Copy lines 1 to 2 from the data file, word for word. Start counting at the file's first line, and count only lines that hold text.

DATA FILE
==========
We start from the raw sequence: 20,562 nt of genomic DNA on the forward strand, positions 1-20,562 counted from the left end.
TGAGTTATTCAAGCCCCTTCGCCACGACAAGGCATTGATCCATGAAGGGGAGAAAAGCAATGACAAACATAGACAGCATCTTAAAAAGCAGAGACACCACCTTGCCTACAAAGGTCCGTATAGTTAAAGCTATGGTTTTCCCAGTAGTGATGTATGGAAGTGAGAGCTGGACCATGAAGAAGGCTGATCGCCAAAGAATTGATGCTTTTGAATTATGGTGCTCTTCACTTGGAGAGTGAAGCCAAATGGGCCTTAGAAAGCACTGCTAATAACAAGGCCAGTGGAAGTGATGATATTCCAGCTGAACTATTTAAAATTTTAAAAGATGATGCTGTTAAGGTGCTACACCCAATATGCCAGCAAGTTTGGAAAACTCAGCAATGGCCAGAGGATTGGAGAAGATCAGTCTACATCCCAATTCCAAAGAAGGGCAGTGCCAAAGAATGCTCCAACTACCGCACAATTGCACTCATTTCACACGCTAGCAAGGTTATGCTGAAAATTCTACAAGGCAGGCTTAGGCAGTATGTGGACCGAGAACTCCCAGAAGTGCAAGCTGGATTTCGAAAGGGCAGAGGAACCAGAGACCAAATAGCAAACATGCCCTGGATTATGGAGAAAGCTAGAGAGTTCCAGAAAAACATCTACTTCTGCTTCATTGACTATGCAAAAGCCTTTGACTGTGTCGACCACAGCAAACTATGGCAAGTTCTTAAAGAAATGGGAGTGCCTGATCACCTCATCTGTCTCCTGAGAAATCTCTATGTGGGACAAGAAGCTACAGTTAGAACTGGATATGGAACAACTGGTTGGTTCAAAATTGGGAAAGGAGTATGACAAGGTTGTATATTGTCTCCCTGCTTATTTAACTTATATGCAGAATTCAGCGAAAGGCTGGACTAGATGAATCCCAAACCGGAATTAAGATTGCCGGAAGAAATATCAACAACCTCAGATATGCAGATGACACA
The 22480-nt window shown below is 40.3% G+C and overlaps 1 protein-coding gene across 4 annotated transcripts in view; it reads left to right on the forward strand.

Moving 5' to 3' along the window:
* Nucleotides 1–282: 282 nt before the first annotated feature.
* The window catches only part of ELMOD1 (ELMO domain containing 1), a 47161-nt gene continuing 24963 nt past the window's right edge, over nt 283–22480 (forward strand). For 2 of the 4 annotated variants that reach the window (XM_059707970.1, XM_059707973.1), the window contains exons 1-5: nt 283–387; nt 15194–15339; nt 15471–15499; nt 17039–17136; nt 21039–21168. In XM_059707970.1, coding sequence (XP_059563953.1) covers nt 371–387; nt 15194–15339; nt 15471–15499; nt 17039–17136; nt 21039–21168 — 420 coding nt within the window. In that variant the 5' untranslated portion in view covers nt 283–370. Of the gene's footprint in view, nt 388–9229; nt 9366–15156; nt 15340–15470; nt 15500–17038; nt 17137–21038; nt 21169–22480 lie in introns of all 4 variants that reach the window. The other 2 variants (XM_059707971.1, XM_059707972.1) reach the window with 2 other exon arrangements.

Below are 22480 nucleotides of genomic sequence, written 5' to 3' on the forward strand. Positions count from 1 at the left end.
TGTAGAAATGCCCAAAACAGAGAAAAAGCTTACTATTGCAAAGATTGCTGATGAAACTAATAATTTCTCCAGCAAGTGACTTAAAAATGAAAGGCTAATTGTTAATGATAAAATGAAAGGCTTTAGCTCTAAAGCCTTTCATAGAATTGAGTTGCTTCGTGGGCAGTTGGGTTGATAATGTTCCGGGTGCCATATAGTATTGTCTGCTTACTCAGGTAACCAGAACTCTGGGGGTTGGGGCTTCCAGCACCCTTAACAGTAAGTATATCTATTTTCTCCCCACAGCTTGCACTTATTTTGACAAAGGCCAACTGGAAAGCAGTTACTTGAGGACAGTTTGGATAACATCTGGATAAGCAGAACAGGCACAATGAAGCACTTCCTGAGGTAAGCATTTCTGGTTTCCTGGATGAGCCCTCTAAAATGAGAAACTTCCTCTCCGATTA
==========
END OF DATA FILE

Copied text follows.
We start from the raw sequence: 20,562 nt of genomic DNA on the forward strand, positions 1-20,562 counted from the left end.
TGAGTTATTCAAGCCCCTTCGCCACGACAAGGCATTGATCCATGAAGGGGAGAAAAGCAATGACAAACATAGACAGCATCTTAAAAAGCAGAGACACCACCTTGCCTACAAAGGTCCGTATAGTTAAAGCTATGGTTTTCCCAGTAGTGATGTATGGAAGTGAGAGCTGGACCATGAAGAAGGCTGATCGCCAAAGAATTGATGCTTTTGAATTATGGTGCTCTTCACTTGGAGAGTGAAGCCAAATGGGCCTTAGAAAGCACTGCTAATAACAAGGCCAGTGGAAGTGATGATATTCCAGCTGAACTATTTAAAATTTTAAAAGATGATGCTGTTAAGGTGCTACACCCAATATGCCAGCAAGTTTGGAAAACTCAGCAATGGCCAGAGGATTGGAGAAGATCAGTCTACATCCCAATTCCAAAGAAGGGCAGTGCCAAAGAATGCTCCAACTACCGCACAATTGCACTCATTTCACACGCTAGCAAGGTTATGCTGAAAATTCTACAAGGCAGGCTTAGGCAGTATGTGGACCGAGAACTCCCAGAAGTGCAAGCTGGATTTCGAAAGGGCAGAGGAACCAGAGACCAAATAGCAAACATGCCCTGGATTATGGAGAAAGCTAGAGAGTTCCAGAAAAACATCTACTTCTGCTTCATTGACTATGCAAAAGCCTTTGACTGTGTCGACCACAGCAAACTATGGCAAGTTCTTAAAGAAATGGGAGTGCCTGATCACCTCATCTGTCTCCTGAGAAATCTCTATGTGGGACAAGAAGCTACAGTTAGAACTGGATATGGAACAACTGGTTGGTTCAAAATTGGGAAAGGAGTATGACAAGGTTGTATATTGTCTCCCTGCTTATTTAACTTATATGCAGAATTCAGCGAAAGGCTGGACTAGATGAATCCCAAACCGGAATTAAGATTGCCGGAAGAAATATCAACAACCTCAGATATGCAGATGACACA